Web Development

Google’s Need for Speed – How To Compress Your Site

I’ve been writing up some of the best practices I’ve found on speeding up web sites. This was brought about because several months ago Google began talking about page-load speeds might begin to play into page ranking. Their thinking was people prefer pages that load quickly, so pages that “pop” should be rewarded. These rumors and talk was made official a couple of weeks ago when Google officially announced that page loading speeds is now a consideration (one of over 200 ranking factors) on how well a page ranked in the Google search results.

Since then there’s been a flood of posts on tricks to speed up your site. My goal is to have a comprehensive series that will help web developers get all the improvements they need to be thinking about in one fell swoop. In this series we have been talking about/will talk about the following topics:

  1. An Overview of Site Speed
  2. How to find out if your web pages are too slow
  3. How to optimize photos for faster loading
  4. How to use caching and htaccess to speed up your site
  5. How to compress your site (This post)
  6. How to speed up Google Analytics using asynchronous tracking codes

So, we come to the easiest step of them all… implementing compression on the web server so that pages appear more quickly for your readers. As was the case in post #4 about caching, this post will assume that you’re using an Apache server and that you know how to edit the .htaccess files on your site. (See post #4 for instructions.)

How Does Server-Side Compression Work?

The idea is pretty simple—follow along on the image below for a basic explanation. (If you’d like more detailed explanation, here’s a pretty good one.): the server that is sending out the files to make the web site uses compression technology and 1) compresses the file size of all the text files that make up the website, which mainly means the HTML, the CSS, and the JavaScript. Once it compresses a file it 2) sends it out over the Internet to the reader’s browser. When the browser receives the compressed file it 3) decompresses it and uses it to display the page. This works with all modern browsers—you don’t have to worry too much about it breaking.


All this means that your web server will not have to send out as much data, which means the cue of processes that need to be completed will be gotten to more quickly.

How Do I Turn on Compression?

Again, it’s pretty simple. Fire up your FTP client and text editor of choice and edit the .htaccess file in the root directory of your website. (See post #4 for more detailed instructions and warnings…) In the file you’re going to simply paste this code:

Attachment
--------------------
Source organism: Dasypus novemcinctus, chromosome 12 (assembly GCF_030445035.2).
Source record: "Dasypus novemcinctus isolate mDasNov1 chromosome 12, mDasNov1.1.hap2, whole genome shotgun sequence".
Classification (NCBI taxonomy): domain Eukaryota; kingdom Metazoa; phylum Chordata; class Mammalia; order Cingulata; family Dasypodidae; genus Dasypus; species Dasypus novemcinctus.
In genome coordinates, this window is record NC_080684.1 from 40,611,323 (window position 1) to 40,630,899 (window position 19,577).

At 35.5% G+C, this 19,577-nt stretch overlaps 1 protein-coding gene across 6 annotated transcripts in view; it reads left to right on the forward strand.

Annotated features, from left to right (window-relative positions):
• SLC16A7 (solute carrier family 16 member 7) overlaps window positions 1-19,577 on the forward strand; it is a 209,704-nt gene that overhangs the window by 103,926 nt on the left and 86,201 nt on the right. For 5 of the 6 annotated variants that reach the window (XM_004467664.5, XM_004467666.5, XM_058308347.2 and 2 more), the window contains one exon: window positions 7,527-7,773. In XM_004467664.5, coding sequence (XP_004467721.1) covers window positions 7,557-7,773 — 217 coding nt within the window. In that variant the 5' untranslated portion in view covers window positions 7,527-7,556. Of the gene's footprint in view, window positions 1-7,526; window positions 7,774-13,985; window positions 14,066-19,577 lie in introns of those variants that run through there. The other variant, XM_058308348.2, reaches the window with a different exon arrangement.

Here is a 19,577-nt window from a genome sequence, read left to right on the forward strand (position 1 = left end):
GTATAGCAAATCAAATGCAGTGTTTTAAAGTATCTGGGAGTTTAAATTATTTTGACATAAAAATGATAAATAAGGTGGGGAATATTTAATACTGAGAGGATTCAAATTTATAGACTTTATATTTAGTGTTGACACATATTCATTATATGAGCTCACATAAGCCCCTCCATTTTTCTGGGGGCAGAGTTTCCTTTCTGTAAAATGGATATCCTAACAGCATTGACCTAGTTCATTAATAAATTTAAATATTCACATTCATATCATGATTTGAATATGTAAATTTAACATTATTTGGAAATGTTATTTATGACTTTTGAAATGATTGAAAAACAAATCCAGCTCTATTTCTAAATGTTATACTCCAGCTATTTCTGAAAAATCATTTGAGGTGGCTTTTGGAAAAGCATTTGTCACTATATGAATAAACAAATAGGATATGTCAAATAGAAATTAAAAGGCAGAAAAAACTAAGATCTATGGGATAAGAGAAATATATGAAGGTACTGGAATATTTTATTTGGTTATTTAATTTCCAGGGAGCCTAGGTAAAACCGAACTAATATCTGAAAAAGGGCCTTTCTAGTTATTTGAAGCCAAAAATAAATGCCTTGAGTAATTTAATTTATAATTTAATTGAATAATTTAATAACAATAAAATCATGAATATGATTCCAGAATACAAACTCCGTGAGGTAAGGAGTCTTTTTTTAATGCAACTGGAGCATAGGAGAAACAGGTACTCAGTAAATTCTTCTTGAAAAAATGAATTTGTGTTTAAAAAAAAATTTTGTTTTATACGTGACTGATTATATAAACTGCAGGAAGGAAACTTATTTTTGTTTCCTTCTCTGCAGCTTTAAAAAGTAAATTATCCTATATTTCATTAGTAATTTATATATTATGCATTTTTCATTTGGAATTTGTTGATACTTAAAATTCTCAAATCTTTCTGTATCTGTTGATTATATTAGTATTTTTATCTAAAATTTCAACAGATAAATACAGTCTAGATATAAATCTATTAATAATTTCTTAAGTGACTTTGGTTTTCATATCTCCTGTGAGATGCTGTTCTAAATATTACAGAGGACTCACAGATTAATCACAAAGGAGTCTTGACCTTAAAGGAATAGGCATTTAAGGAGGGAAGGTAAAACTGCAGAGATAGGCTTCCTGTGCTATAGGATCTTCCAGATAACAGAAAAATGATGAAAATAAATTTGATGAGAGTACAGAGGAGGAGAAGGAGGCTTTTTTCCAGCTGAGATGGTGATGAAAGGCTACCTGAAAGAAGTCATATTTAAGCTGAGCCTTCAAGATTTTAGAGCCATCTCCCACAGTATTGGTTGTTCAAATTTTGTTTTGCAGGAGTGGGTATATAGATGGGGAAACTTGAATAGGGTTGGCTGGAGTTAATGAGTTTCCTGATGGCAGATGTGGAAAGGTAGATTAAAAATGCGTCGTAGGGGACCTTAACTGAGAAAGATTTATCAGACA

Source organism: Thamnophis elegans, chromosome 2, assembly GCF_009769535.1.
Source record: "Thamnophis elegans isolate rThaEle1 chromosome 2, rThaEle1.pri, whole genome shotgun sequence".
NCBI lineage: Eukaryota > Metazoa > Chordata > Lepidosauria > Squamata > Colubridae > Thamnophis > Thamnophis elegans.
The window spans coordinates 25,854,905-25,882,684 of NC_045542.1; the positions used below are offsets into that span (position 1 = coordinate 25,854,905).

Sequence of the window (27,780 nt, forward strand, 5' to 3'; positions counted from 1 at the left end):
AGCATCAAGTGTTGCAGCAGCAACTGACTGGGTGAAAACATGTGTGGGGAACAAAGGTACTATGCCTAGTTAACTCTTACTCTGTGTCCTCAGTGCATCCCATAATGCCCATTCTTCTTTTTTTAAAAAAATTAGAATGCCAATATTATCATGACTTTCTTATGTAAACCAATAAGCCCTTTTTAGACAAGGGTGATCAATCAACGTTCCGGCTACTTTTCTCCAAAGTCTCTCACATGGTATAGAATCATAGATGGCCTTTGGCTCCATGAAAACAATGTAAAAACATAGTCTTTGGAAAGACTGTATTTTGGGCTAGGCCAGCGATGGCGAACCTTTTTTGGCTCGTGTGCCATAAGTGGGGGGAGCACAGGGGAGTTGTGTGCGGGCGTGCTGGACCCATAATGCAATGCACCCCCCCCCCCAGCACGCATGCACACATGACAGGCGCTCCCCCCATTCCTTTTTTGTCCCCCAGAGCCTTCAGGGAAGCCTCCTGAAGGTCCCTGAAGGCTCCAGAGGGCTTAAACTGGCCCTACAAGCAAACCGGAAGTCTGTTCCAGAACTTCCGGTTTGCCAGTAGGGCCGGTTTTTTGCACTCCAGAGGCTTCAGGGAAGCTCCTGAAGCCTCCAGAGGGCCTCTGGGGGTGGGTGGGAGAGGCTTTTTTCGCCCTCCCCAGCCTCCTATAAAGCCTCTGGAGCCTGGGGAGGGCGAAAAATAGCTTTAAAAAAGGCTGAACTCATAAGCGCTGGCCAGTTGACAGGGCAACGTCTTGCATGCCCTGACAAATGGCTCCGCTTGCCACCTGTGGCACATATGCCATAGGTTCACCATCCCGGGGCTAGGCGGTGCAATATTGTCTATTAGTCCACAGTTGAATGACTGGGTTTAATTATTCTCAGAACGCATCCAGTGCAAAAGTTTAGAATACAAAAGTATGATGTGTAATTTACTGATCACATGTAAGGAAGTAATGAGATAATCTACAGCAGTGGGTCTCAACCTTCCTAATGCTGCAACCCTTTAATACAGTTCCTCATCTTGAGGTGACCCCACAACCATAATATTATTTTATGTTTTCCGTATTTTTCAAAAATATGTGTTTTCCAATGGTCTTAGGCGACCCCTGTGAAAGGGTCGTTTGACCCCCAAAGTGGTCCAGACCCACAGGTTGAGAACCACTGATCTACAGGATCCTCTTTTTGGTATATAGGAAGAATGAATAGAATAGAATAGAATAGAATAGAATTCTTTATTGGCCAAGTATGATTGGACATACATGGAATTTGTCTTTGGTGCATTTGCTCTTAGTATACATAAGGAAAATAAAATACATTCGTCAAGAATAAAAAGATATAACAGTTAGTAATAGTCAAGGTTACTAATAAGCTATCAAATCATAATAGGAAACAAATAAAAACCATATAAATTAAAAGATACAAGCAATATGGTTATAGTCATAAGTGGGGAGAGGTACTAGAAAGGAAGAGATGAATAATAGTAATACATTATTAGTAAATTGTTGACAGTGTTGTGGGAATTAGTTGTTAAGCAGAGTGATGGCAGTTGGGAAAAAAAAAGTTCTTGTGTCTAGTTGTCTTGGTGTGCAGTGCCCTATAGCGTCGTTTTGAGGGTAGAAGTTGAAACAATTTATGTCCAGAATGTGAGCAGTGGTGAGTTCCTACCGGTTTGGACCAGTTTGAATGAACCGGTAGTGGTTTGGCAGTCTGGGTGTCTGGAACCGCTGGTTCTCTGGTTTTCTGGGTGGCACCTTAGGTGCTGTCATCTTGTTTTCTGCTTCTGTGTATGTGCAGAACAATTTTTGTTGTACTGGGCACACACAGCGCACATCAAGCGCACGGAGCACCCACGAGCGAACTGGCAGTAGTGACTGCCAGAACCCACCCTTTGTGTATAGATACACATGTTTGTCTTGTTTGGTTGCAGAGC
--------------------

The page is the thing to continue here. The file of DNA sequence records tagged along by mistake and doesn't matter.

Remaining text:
# Gzip – To compress much of what leaves the server
AddOutputFilterByType DEFLATE text/html text/plain text/xml text/css application/x-javascript text/x-javascript text/php

Save the changes, make sure it hasn’t broken your site, and you’re done. If it does break your site, back the changes out and give your hosting company a call and ask them why deflate won’t work. This is definitely something you can push your hosting provider on…deflate should be turned on now more than ever with the push for speed.

Test the Compression

compression-workingNow that you have compression turned on and your site isn’t broken, you can check and make sure the compression is actually working. GIDNetwork.com has made this easy with this simple tool. Type your URL in, click Check and you’ll hopefully get something that looks like the image to the right. This is the results for our home page. In case you can’t read the numbers, we saved 68.4% with those few lines of code.

If you don’t want to use the site, and you know how to look at the headers of a website, you can just look for a line that says, “Content-encoding: gzip”.

What Are Deflate and GZIP?

The simple answer is deflate is a raw compression format, meaning it doesn’t pass along information like the file name, check values, length, etc. That’s where GZIP comes it. It adds all that missing stuff to the package before sending the compressed file out to the browser.

Next up in our series is how to tackle a service many websites use and don’t know slow their pages down: Google Analytics.

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